But let's be very careful. In speaking of these repeated warnings, we're not talking here of people who are simply in error in what they believe. When someone believes in false doctrine and is mistaken concerning the truths of the faith, we need to be very tender with them. Folks who simply fail to understand the truths presented to us in God's word, or who are caught in the grips of doctrinal error, need to be gently corrected and set on the right path. We need to lovingly help such a person come to terms with God's revealed truth. We need to, as the Bible says, take such a person aside and explain to him the way of God more accurately (Acts 18:26).
But that's not the kind of person we're talking about. What we're speaking of here are those individuals who intentionally raise themselves up as "teachers" and as "spokesmen" for God, and who propose to speak forth ultimate truth; but who, in fact, preach false doctrine and lead people astray. God calls such a person "the prophet who presumes to speak a word in My name, which I have not commanded him to speak, or who speaks in the name of other gods" (Deut. 18:20). Of such "prophets", the Lord says, "The prophets prophesy lies in My name. I have not sent them, commanded them, nor spoken to them; they prophesy to you a false vision, divination, a worthless thing, and the deceit of their heart" (Jeremiah 14:14).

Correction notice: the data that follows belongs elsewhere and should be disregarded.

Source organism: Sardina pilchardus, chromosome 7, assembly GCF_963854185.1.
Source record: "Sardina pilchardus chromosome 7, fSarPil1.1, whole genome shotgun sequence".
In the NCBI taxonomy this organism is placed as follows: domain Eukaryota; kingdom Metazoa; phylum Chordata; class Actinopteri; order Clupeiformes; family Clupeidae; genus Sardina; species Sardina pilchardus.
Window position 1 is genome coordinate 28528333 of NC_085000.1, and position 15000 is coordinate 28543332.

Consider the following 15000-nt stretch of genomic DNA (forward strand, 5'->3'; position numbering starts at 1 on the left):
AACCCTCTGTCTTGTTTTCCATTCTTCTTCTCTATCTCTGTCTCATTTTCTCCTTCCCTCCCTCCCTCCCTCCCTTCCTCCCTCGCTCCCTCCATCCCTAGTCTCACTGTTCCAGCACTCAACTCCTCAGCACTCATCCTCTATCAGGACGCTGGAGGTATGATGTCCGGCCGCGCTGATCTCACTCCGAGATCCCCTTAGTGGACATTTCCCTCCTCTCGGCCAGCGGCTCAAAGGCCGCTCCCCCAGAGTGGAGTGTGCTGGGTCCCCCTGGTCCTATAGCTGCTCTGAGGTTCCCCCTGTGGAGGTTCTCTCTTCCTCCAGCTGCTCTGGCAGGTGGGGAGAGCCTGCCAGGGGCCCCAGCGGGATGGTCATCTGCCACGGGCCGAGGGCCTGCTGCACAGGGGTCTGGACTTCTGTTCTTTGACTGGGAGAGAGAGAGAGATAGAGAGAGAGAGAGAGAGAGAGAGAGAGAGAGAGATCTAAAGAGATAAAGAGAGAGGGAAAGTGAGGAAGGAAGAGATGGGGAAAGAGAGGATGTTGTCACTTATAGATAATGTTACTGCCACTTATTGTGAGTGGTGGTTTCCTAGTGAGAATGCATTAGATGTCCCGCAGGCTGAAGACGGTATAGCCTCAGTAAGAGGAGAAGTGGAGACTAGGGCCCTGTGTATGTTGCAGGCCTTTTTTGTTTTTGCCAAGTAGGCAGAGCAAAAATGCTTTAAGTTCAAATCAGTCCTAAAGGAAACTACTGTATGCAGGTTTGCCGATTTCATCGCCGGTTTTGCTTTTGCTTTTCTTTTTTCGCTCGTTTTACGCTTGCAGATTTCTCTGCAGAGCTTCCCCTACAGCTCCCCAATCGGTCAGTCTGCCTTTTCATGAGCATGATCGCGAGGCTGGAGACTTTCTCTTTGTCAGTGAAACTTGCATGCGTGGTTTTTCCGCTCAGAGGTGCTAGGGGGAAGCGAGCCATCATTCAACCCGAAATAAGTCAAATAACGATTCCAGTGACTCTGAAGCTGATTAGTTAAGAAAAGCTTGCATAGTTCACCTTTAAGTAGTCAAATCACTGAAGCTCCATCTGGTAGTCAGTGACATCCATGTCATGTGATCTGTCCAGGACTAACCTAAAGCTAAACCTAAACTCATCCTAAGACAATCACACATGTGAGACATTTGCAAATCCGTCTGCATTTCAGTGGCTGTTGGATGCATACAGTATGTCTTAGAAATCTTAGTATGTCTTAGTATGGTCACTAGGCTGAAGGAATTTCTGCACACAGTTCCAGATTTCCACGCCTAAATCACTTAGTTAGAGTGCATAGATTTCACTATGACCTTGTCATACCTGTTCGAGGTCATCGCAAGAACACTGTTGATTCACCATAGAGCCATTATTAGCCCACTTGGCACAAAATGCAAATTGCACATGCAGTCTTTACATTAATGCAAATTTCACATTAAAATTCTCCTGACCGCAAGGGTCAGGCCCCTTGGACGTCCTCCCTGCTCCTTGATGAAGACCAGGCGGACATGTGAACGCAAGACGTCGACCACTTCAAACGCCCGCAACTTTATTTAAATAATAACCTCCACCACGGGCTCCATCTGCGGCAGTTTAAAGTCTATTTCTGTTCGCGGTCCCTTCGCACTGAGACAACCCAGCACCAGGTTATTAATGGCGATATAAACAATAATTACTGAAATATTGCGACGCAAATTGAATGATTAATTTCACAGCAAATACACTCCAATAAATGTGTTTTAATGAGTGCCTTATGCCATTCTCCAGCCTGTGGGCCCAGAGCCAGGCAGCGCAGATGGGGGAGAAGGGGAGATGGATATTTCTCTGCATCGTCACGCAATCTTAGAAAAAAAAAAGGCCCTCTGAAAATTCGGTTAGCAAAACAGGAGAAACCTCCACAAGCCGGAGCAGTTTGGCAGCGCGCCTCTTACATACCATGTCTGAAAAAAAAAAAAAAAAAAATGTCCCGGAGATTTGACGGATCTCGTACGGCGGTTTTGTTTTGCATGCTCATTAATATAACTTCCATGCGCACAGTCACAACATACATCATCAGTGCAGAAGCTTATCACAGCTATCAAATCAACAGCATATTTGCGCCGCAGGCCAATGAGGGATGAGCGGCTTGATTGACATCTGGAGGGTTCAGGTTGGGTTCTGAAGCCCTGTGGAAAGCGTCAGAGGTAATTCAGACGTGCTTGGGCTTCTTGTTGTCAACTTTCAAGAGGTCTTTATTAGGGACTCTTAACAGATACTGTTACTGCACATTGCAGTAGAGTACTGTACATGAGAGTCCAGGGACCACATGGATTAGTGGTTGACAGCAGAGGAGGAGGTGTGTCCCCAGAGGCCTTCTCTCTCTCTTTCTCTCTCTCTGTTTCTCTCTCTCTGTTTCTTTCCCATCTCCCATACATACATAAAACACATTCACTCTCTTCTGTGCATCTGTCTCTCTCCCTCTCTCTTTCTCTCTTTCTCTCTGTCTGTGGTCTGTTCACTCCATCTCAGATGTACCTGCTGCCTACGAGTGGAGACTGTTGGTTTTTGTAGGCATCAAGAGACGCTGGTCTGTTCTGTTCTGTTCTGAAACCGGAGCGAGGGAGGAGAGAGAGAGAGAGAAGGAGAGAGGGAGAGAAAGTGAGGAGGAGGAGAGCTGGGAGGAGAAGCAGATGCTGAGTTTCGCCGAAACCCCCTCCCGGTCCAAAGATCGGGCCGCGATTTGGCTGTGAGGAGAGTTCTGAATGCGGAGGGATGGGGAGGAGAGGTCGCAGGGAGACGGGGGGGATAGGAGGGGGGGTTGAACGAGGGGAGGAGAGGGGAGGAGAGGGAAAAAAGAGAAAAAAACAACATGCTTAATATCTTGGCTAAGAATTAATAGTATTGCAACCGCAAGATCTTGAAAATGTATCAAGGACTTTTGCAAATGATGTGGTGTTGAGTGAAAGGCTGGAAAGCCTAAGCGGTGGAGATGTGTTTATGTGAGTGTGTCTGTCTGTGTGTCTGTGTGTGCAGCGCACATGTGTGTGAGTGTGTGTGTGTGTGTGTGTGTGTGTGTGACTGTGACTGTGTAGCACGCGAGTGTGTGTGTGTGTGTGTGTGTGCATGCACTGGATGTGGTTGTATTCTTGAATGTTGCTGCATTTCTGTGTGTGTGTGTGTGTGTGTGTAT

And throughout the Bible, God's people are repeatedly warned to be on the alert against such false prophets and false teachers. Even we - who live in the New Testament era - are sternly warned against them. Jesus once spoke to His disciples regarding the last days, and told them ". . . False christs and false prophets will rise and show signs and wonders to deceive, if possible, even the elect. But take heed; see, I have told you all things beforehand" (Mark 13:22-23). The apostle Paul once spoke to a group of pastors gathered together from Ephesus; and he was probably thinking of our passage this morning when he told them, "Therefore take heed to yourselves and to all the flock, among which the Holy Spirit has made you overseers, to shepherd the church of God which He purchased with His own blood. For I know this, that after my departure savage wolves will come in among you, not sparing the flock. Also from among yourselves men will rise up, speaking perverse things, to draw away the disciples after themselves. Therefore watch . . ." (Acts 20:28-31). Do you see how often the warning is attached - "Beware"? "Take heed"? "Watch"?